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Is Biblical Greek Hellenistic Greek

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Is Biblical Greek Hellenistic Greek

Postby DARKastheRAIN » Sun Dec 12, 2010 5:06 am

Can I safely refer to the Greek of the New Testament as Hellenistic Greek in a college paper?
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Re: Is Biblical Greek Hellenistic Greek

Postby Markos » Sun Dec 12, 2010 5:35 am

Yes.
I am writing in Ancient Greek not because I know Greek well, but because I hope that it will improve my fluency in reading. I got the idea for this from Adrianus over on the Latin forum here at Textkit.
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Re: Is Biblical Greek Hellenistic Greek

Postby DARKastheRAIN » Sun Dec 12, 2010 5:47 am

Thank you! :D
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Re: Is Biblical Greek Hellenistic Greek

Postby jaihare » Sun Dec 12, 2010 10:16 am

But remember that even in English, religious people tend to speak with a different jargon than non-religious people. So it is that the vocabulary stock and jargon of the NT is often specific to the religious group that produced it. It doesn't represent the full range of the language at that period of its development.
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Re: Is Biblical Greek Hellenistic Greek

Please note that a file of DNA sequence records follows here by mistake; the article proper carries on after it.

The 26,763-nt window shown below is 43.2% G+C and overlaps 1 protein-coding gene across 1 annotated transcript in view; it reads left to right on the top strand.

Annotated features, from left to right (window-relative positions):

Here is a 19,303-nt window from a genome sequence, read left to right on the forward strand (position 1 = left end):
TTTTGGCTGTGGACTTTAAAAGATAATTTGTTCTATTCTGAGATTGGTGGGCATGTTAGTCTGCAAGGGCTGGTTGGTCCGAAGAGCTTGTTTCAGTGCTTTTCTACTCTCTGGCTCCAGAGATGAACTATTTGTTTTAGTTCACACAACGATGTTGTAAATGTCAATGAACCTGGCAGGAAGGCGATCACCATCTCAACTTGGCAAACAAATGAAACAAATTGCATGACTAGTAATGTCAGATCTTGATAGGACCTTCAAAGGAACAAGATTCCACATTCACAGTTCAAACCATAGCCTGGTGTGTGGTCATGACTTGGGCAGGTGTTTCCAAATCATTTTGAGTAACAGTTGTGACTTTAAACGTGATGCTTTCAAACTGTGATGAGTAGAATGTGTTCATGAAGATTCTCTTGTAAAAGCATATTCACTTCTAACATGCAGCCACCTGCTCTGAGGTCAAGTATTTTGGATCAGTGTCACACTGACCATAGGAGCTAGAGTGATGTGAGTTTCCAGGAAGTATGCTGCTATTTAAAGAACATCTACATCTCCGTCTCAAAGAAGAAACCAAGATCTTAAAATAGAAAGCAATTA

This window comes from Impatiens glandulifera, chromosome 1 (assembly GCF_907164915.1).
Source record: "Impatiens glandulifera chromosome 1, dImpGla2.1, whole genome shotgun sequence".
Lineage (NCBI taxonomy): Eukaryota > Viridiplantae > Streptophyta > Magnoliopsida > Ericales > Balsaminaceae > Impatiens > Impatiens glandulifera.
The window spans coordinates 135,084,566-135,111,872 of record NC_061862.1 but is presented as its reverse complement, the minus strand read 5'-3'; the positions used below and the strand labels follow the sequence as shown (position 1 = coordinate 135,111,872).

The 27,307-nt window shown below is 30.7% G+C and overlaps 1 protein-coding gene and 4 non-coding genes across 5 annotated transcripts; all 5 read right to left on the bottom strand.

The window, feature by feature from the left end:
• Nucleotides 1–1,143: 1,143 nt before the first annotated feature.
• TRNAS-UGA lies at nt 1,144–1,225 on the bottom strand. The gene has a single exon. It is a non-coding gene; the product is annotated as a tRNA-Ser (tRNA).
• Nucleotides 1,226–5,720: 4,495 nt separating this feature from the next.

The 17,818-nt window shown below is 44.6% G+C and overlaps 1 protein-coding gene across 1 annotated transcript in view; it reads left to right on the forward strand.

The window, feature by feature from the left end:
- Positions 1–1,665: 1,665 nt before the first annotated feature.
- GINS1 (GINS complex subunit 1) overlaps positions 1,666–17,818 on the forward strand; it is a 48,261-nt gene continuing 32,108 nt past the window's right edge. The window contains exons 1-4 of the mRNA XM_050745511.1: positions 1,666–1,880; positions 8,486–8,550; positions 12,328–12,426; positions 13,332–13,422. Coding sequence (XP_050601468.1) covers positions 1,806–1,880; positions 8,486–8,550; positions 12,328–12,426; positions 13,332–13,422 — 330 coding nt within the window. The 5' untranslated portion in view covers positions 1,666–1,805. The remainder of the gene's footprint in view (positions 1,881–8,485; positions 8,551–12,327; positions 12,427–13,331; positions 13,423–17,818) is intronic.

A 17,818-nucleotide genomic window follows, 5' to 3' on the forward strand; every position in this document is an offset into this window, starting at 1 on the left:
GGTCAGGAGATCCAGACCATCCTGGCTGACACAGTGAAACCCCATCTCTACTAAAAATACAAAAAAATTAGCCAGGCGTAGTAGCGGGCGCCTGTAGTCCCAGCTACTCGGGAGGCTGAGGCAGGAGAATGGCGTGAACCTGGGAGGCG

Postby DARKastheRAIN » Sun Dec 12, 2010 2:15 pm

^But if I'm just speaking in reference to grammatical gender (and also specifying that I'm referring to forms found in the New Testament anyway), it should be okay, shouldn't it?
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Re: Is Biblical Greek Hellenistic Greek

Postby spiphany » Sun Dec 12, 2010 4:16 pm

Biblical Greek is sometimes called Koine. You would be safe using that term to refer to NT Greek. I'm not sure whether "Hellenistic Greek" is used as a linguistic term to refer to a specific form of the language -- I've mostly seen "Hellenistic" used as a description of a specific literary and cultural/political period.
IPHIGENIE: Kann uns zum Vaterland die Fremde werden?
ARKAS: Und dir ist fremd das Vaterland geworden.
IPHIGENIE: Das ist's, warum mein blutend Herz nicht heilt.
(Goethe, Iphigenie auf Tauris)
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Re: Is Biblical Greek Hellenistic Greek

Postby jaihare » Sun Dec 12, 2010 9:47 pm

DARKastheRAIN wrote:^But if I'm just speaking in reference to grammatical gender (and also specifying that I'm referring to forms found in the New Testament anyway), it should be okay, shouldn't it?


Yes, the Koine was part of Hellenistic society. I don't know about the term "Hellenistic Greek" either, but I guess it would be fine. It's representative of the type of Greek that existed at the time -- and it represents a wide variety of literary skill. The NT isn't one document. Some of the Greek there is superb; some of it is translational and weak. It depends on the work.
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